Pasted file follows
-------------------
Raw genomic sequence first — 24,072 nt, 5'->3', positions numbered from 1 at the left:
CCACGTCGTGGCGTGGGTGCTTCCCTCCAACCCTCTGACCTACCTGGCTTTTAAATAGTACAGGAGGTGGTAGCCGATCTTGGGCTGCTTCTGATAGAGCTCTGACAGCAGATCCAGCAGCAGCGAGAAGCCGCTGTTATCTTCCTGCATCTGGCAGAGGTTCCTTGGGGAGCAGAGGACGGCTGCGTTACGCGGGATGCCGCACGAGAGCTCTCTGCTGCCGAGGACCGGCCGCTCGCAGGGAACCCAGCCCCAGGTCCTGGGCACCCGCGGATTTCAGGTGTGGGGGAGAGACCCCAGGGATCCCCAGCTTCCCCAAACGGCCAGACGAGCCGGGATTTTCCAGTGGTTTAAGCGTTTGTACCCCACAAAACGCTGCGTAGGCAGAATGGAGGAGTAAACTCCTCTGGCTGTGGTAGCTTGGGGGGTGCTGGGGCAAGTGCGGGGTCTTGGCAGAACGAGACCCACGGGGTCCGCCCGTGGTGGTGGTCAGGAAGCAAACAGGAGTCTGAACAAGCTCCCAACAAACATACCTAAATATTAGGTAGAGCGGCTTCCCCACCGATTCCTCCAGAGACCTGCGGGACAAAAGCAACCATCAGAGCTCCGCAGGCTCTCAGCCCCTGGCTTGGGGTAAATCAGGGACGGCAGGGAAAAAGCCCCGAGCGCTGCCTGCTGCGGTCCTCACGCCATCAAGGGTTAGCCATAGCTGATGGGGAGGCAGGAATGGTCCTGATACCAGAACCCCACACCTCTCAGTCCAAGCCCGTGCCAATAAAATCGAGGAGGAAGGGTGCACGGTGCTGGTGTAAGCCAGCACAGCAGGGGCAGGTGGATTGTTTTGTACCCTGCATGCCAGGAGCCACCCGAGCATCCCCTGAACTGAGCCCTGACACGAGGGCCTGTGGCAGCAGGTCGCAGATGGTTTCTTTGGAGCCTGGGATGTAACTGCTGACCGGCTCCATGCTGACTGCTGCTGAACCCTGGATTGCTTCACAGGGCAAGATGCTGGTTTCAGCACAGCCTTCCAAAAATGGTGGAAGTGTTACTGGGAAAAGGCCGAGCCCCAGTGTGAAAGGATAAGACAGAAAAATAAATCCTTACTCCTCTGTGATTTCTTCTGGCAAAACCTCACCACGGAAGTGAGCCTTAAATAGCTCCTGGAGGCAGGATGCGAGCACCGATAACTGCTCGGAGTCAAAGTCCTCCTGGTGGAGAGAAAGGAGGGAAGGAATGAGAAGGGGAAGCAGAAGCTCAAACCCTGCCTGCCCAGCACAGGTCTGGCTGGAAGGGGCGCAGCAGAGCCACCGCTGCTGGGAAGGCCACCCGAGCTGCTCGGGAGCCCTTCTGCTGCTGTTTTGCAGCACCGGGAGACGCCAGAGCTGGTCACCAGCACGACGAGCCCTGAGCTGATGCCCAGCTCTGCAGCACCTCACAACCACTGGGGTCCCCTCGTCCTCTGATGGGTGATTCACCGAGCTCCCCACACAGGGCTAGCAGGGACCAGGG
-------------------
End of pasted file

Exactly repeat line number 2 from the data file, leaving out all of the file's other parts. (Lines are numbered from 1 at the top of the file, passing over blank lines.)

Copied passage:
CCACGTCGTGGCGTGGGTGCTTCCCTCCAACCCTCTGACCTACCTGGCTTTTAAATAGTACAGGAGGTGGTAGCCGATCTTGGGCTGCTTCTGATAGAGCTCTGACAGCAGATCCAGCAGCAGCGAGAAGCCGCTGTTATCTTCCTGCATCTGGCAGAGGTTCCTTGGGGAGCAGAGGACGGCTGCGTTACGCGGGATGCCGCACGAGAGCTCTCTGCTGCCGAGGACCGGCCGCTCGCAGGGAACCCAGCCCCAGGTCCTGGGCACCCGCGGATTTCAGGTGTGGGGGAGAGACCCCAGGGATCCCCAGCTTCCCCAAACGGCCAGACGAGCCGGGATTTTCCAGTGGTTTAAGCGTTTGTACCCCACAAAACGCTGCGTAGGCAGAATGGAGGAGTAAACTCCTCTGGCTGTGGTAGCTTGGGGGGTGCTGGGGCAAGTGCGGGGTCTTGGCAGAACGAGACCCACGGGGTCCGCCCGTGGTGGTGGTCAGGAAGCAAACAGGAGTCTGAACAAGCTCCCAACAAACATACCTAAATATTAGGTAGAGCGGCTTCCCCACCGATTCCTCCAGAGACCTGCGGGACAAAAGCAACCATCAGAGCTCCGCAGGCTCTCAGCCCCTGGCTTGGGGTAAATCAGGGACGGCAGGGAAAAAGCCCCGAGCGCTGCCTGCTGCGGTCCTCACGCCATCAAGGGTTAGCCATAGCTGATGGGGAGGCAGGAATGGTCCTGATACCAGAACCCCACACCTCTCAGTCCAAGCCCGTGCCAATAAAATCGAGGAGGAAGGGTGCACGGTGCTGGTGTAAGCCAGCACAGCAGGGGCAGGTGGATTGTTTTGTACCCTGCATGCCAGGAGCCACCCGAGCATCCCCTGAACTGAGCCCTGACACGAGGGCCTGTGGCAGCAGGTCGCAGATGGTTTCTTTGGAGCCTGGGATGTAACTGCTGACCGGCTCCATGCTGACTGCTGCTGAACCCTGGATTGCTTCACAGGGCAAGATGCTGGTTTCAGCACAGCCTTCCAAAAATGGTGGAAGTGTTACTGGGAAAAGGCCGAGCCCCAGTGTGAAAGGATAAGACAGAAAAATAAATCCTTACTCCTCTGTGATTTCTTCTGGCAAAACCTCACCACGGAAGTGAGCCTTAAATAGCTCCTGGAGGCAGGATGCGAGCACCGATAACTGCTCGGAGTCAAAGTCCTCCTGGTGGAGAGAAAGGAGGGAAGGAATGAGAAGGGGAAGCAGAAGCTCAAACCCTGCCTGCCCAGCACAGGTCTGGCTGGAAGGGGCGCAGCAGAGCCACCGCTGCTGGGAAGGCCACCCGAGCTGCTCGGGAGCCCTTCTGCTGCTGTTTTGCAGCACCGGGAGACGCCAGAGCTGGTCACCAGCACGACGAGCCCTGAGCTGATGCCCAGCTCTGCAGCACCTCACAACCACTGGGGTCCCCTCGTCCTCTGATGGGTGATTCACCGAGCTCCCCACACAGGGCTAGCAGGGACCAGGG